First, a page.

Though B-Western icon Buck Jones is cast way against type, as a movie The Avenger (1931) is vastly superior to Sony's other concurrent Buck Jones release of Unknown Valley (1933). Unknown Valley has an admirably unusual story but directed in a style several years older than it was, like a crude early talkie. The Avenger, on the other hand, is atmospheric and lively with many imaginative touches. Almost certainly the credit for that belongs to its director, Roy William Neill, best remembered today for his gloriously moody Sherlock Holmes films for Universal during the 1940s.
Like Unknown Valley, The Avenger was one of eight B-Westerns Jones made for producer Sol Lesser's Beverly Productions, releasing through Columbia Pictures. They were Jones's first talkies, for which he was paid the princely sum of $300/week, small potatoes for a popular star even then.
Though seemingly chosen at random, The Avenger does look absolutely terrific on DVD given the film's age and obscurity. And unlike many B-Westerns from this period, the original titles have not been replaced with reissue credits and are intact.
The story of The Avenger is adapted from the popular legend of Joaquin Murieta (Jones), a Mexican seeking vengeance against racist Americans. In the movie, Murieta is the son of a wealthy Spanish family whose property is stolen by three conniving gold prospectors, Ike Mason (Edward Peil, Sr.), "Black" Kelly (Otto Hoffman), and Al Goss (Walter Per) who with their henchmen falsely accuse Murieta's brother Juan (an uncredited Paul Fix in an early role) of stealing horses in order to jump his claim. As Murieta looks on, helpless, Juan is hanged and Murieta "let off" with a brutal whipping.
Years later Murieta, now sporting a mustache while losing his thick Spanish accent, returns, seeking vengeance against the unscrupulous trio. As the notorious "Black Shadow," he robs the local stage of their gold shipments and a $5,000 reward is posted for his capture. While romancing Helen Lake (Dorothy Revier, Milady de Winter in the Fairbanks The Iron Mask), the daughter of Capt. Lake (Edward Hearn) of the U.S. Army, in black chalk Murieta brazenly writes the following on a wall in the middle of town:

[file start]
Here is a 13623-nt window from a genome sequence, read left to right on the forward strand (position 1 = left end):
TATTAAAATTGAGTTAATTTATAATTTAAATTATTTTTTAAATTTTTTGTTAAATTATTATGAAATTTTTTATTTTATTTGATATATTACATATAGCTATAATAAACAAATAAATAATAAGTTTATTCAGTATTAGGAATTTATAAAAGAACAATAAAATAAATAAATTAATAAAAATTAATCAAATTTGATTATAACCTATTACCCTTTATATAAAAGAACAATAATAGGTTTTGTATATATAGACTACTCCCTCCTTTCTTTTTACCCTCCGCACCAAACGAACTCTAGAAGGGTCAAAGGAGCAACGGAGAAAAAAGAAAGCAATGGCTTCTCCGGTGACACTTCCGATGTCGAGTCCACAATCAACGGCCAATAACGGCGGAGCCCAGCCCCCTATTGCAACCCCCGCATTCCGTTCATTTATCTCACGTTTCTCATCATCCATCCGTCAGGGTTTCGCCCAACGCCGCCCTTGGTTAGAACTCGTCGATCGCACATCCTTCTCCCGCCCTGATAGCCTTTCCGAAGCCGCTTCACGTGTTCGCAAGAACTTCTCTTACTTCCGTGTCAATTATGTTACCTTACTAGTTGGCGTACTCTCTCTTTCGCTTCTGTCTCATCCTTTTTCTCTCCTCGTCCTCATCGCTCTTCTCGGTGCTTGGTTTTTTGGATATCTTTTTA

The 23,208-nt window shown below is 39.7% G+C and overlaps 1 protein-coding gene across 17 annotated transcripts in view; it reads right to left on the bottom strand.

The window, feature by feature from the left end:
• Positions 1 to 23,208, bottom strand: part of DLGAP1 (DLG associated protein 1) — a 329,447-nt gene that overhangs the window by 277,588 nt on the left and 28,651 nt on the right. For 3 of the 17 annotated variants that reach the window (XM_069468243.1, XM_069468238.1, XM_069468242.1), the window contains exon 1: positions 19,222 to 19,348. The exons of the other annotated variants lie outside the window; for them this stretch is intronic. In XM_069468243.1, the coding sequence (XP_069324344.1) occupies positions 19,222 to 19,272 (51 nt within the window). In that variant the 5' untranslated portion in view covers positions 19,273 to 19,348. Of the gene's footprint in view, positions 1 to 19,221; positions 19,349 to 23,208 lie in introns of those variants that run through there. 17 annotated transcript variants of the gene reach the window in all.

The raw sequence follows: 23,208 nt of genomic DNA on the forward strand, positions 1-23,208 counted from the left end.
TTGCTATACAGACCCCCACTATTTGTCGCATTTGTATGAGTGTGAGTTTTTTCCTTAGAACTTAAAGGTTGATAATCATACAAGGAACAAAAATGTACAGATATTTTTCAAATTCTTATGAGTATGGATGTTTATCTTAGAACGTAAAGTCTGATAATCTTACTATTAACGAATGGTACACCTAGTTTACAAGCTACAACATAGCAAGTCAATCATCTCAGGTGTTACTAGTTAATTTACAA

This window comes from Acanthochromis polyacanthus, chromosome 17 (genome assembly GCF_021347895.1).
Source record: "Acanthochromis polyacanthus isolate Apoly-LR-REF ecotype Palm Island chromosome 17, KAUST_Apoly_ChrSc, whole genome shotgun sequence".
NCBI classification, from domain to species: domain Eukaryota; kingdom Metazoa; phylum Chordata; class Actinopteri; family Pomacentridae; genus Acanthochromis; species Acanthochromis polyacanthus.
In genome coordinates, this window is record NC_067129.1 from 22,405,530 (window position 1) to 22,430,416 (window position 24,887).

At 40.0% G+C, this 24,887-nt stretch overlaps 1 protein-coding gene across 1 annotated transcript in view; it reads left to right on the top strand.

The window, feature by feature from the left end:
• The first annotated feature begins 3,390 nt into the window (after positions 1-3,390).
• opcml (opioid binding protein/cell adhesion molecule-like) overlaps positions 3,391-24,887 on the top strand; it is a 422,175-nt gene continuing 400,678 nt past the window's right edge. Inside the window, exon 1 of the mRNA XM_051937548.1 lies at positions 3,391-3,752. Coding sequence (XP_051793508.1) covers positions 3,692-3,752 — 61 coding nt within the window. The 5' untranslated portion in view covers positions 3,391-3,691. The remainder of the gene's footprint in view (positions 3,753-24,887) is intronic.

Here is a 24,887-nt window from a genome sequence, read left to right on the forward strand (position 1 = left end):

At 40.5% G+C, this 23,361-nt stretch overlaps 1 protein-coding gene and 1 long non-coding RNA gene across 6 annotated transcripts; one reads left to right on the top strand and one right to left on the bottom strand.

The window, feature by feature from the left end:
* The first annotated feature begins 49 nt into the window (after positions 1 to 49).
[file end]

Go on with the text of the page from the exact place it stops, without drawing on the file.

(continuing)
"When death calls
- The Black Shadow"
(Mild Spoilers) One-by-one, Mureita engineers situations in which the villains and their henchmen, not Murieta, end up shooting them by mistake. But can the Black Shadow finish them off before his machinations are discovered?
The Avenger cast Buck Jones against type and this is not entirely successful. In the opening scene he actually serenades Helen aboard a stagecoach with a fine tenor voice (probably not Jones's) and he speaks with a theek Spanish accent ("Perhops these weel help you," etc.) Years later, when he returns to the unnamed mining town, Murieta speaks with no accent at all, except when he's the Black Shadow, and the accent returns. Jones, a great B-Western personality but not a particularly good actor in parts like this, isn't exactly believable.
The movie, however, is very imaginative for its budget level, mainly due to Roy William Neill's direction. In the early scenes the cast wear clothing appropriate to the 1860s; Al Goss, for instance, sports an ostentatious stovepipe hat like Abraham Lincoln. But, years later, the costumes are more in line with the West of the 1880s. Most Bs wouldn't have bothered with such details.
Neill's direction uses sound in this comparatively early talkie quite well. In one scene, as Murieta stalks one of the trio at his saloon, chorus girls off-screen can be heard practicing Stephen Foster's "Oh! Susanna," oblivious to the revenge killing about to happen only a few feet away.
The movie is strikingly photographed. For instance, Murieta rides off in silhouette against an overcast dawn. And the action set pieces are inventively staged. One particularly good sequence, one I've seen in no other Western big or small, Murieta is trying to make his getaway from town as a posse block his every escape route in a Western movie equivalent of rundown play. Filmed from high angles, it's very effective and exciting. Late in the film, Murieta becomes the victim of a lynch mob but suddenly turns up elsewhere, having effected an escape from them somehow. Though the circumstances are later explained, it was rather daring of Neill not to show the audience this, resulting in genuine surprise when Murieta suddenly and inexplicably turns up alive.
Video & Audio
The Avenger sources pristine original film elements complete with Columbia's original credits. The black-and-white, full-frame feature runs a bit over an hour and appears complete. The mono audio (English only, not subtitle options) is also fine. The disc has no menu screens, simply starting up after the usual FBI and INTERPOL warnings, restarting the picture as soon as it ends. The disc is region-free. No Extra Features.
A surprisingly entertaining early-talkie B-Western, The Avenger has the added bonus of a sparkling video transfer showing off the film in the best possible light. Highly Recommended.
Stuart Galbraith IV is the Kyoto-based film historian and publisher-editor of World Cinema Paradise. His credits include film history books, DVD and Blu-ray audio commentaries and special features.